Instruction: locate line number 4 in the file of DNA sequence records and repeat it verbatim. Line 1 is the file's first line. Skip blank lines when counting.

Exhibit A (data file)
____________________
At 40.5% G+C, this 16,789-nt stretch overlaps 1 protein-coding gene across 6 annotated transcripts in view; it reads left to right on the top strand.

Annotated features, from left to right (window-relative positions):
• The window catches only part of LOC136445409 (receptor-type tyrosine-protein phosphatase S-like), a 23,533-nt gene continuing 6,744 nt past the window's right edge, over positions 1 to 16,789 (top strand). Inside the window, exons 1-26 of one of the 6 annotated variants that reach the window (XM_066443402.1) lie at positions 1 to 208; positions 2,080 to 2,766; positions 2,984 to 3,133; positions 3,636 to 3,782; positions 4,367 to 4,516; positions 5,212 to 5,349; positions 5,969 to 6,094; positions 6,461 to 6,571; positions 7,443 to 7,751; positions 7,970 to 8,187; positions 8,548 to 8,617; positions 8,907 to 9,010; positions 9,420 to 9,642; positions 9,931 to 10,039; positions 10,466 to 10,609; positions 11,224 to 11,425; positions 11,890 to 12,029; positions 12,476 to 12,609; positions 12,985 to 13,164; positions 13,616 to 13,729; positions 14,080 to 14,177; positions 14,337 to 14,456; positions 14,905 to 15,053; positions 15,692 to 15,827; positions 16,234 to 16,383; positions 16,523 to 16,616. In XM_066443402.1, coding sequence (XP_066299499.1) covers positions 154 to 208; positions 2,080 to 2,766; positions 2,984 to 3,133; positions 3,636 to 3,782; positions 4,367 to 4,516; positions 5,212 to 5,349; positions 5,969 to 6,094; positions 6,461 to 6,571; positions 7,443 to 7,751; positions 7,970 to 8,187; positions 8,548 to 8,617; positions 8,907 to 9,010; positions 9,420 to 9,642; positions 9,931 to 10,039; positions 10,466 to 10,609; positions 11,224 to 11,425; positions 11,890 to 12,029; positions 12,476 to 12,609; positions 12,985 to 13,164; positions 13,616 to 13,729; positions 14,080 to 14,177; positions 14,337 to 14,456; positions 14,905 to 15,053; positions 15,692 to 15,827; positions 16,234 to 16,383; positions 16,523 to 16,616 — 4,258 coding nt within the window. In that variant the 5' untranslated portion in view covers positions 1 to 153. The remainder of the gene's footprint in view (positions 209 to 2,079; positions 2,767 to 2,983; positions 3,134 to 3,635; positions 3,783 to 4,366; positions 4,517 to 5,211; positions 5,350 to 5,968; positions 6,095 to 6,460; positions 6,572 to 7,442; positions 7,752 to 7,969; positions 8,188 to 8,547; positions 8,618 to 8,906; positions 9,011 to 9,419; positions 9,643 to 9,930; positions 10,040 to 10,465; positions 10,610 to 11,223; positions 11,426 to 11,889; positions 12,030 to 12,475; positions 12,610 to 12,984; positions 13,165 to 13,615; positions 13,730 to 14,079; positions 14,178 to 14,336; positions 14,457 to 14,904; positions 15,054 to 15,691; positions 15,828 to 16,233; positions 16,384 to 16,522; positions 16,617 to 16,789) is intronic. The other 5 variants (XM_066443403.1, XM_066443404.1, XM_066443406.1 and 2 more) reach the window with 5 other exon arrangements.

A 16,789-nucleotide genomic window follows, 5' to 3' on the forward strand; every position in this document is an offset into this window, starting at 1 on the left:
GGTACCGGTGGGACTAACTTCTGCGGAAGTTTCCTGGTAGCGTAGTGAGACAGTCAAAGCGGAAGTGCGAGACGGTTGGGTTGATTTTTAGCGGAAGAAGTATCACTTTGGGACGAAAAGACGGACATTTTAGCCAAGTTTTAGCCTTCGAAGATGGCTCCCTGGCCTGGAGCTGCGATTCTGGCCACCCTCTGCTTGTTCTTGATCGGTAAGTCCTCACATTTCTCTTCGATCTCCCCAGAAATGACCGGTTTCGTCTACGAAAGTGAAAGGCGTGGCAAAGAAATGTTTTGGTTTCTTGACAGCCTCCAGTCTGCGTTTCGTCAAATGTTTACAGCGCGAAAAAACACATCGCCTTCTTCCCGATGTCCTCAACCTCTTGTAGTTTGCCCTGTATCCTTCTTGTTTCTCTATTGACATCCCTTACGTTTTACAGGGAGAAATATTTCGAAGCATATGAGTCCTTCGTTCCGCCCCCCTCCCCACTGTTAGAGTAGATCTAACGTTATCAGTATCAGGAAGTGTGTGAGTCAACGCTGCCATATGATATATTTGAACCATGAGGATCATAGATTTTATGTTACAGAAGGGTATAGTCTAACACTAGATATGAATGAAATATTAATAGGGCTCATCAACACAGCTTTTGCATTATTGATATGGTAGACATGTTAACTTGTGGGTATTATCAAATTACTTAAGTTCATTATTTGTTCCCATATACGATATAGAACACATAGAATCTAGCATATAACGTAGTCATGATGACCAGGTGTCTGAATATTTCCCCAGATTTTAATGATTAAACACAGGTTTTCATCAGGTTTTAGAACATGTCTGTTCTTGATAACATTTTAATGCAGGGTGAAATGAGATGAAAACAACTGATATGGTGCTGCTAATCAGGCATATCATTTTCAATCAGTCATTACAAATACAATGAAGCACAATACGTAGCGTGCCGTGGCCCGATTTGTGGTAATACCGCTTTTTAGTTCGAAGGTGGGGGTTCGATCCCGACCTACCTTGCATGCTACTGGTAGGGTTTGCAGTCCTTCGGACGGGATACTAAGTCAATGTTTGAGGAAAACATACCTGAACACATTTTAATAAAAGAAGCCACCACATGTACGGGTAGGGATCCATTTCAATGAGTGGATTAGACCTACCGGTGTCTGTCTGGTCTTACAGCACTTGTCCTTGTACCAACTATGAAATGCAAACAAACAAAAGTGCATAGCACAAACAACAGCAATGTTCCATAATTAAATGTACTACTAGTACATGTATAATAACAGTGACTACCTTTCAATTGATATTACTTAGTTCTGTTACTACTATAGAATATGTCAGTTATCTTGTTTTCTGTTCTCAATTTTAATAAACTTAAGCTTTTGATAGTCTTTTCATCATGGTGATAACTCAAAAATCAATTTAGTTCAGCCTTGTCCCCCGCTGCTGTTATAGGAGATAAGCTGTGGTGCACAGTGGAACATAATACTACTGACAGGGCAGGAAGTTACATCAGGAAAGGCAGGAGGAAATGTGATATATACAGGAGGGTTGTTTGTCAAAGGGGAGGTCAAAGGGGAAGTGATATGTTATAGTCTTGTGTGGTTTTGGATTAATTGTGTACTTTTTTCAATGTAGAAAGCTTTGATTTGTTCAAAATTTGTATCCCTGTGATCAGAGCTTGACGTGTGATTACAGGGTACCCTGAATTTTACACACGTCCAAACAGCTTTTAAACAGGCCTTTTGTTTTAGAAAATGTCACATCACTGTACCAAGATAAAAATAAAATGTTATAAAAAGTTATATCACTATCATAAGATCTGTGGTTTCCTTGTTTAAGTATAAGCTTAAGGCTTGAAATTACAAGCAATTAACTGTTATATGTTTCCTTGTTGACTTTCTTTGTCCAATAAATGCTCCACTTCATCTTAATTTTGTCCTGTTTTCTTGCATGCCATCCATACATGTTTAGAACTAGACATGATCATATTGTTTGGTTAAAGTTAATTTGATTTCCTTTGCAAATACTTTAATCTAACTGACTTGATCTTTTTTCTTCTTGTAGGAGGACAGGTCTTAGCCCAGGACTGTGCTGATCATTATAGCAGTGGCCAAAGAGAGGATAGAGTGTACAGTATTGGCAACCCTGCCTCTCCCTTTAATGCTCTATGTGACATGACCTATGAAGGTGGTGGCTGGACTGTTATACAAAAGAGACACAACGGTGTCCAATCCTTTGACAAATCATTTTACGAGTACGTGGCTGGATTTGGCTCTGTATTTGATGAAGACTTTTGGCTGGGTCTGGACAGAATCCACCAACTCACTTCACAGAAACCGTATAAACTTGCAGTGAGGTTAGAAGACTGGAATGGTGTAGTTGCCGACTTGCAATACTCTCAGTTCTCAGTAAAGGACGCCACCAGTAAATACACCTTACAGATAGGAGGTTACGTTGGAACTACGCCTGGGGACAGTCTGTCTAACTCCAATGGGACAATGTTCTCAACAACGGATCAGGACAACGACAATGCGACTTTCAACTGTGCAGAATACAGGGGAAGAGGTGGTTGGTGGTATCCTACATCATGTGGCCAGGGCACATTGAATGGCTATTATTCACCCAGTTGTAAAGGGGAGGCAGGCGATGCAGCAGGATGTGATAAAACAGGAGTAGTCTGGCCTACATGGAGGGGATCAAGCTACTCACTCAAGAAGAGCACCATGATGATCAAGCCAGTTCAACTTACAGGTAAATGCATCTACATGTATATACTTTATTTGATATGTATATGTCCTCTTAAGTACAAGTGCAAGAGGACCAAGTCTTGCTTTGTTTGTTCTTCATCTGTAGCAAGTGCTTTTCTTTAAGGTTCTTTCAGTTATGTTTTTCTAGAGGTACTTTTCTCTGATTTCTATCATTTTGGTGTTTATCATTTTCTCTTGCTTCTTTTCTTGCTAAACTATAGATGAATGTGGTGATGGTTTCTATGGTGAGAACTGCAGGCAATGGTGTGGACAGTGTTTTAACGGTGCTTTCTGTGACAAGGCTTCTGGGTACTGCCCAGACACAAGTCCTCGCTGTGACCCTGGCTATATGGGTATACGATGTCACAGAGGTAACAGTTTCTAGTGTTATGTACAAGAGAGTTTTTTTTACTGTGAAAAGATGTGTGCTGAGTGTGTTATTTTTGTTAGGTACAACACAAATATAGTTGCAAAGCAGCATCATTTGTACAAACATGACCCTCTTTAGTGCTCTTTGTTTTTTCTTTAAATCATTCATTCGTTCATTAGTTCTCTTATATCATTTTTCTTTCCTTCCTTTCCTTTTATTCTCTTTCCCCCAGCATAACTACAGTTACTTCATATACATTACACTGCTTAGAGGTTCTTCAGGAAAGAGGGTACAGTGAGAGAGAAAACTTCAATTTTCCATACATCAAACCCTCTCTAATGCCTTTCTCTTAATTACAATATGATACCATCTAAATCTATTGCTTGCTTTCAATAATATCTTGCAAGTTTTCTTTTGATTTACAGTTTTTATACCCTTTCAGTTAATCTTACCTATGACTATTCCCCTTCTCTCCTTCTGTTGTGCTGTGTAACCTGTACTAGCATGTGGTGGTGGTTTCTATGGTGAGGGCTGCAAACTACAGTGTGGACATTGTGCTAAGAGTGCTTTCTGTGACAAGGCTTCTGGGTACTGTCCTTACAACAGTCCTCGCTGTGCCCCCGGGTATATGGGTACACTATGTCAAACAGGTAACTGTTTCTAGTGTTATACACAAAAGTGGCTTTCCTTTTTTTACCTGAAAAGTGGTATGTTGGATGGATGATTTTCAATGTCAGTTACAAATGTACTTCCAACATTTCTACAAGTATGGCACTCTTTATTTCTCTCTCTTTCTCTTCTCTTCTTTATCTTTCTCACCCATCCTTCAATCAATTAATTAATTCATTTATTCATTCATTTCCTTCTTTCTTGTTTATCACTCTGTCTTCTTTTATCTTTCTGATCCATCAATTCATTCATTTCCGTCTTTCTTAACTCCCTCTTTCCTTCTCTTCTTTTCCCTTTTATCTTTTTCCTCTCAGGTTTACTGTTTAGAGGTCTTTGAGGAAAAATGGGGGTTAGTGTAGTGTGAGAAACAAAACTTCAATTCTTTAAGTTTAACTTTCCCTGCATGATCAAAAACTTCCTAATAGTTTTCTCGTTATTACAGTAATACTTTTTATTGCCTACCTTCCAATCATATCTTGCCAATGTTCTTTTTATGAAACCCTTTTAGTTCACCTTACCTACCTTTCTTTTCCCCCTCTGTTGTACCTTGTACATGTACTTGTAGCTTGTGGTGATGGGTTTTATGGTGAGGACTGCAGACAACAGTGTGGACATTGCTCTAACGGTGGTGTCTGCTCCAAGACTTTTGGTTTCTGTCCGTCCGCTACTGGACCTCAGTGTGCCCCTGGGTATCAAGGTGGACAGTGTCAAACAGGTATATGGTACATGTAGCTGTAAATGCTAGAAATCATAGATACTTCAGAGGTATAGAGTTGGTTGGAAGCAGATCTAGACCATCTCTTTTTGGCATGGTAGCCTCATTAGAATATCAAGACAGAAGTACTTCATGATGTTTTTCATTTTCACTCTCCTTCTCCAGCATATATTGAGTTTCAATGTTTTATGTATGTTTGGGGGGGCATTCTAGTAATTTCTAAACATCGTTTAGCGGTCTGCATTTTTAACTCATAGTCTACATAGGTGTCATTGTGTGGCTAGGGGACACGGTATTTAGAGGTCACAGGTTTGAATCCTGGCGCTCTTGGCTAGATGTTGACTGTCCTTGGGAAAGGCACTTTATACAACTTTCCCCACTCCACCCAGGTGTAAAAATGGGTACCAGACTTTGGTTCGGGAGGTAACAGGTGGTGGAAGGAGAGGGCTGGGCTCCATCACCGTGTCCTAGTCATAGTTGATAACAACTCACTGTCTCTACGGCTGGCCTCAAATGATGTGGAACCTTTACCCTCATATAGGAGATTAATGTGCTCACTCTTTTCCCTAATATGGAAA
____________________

A 16,789-nucleotide genomic window follows, 5' to 3' on the forward strand; every position in this document is an offset into this window, starting at 1 on the left: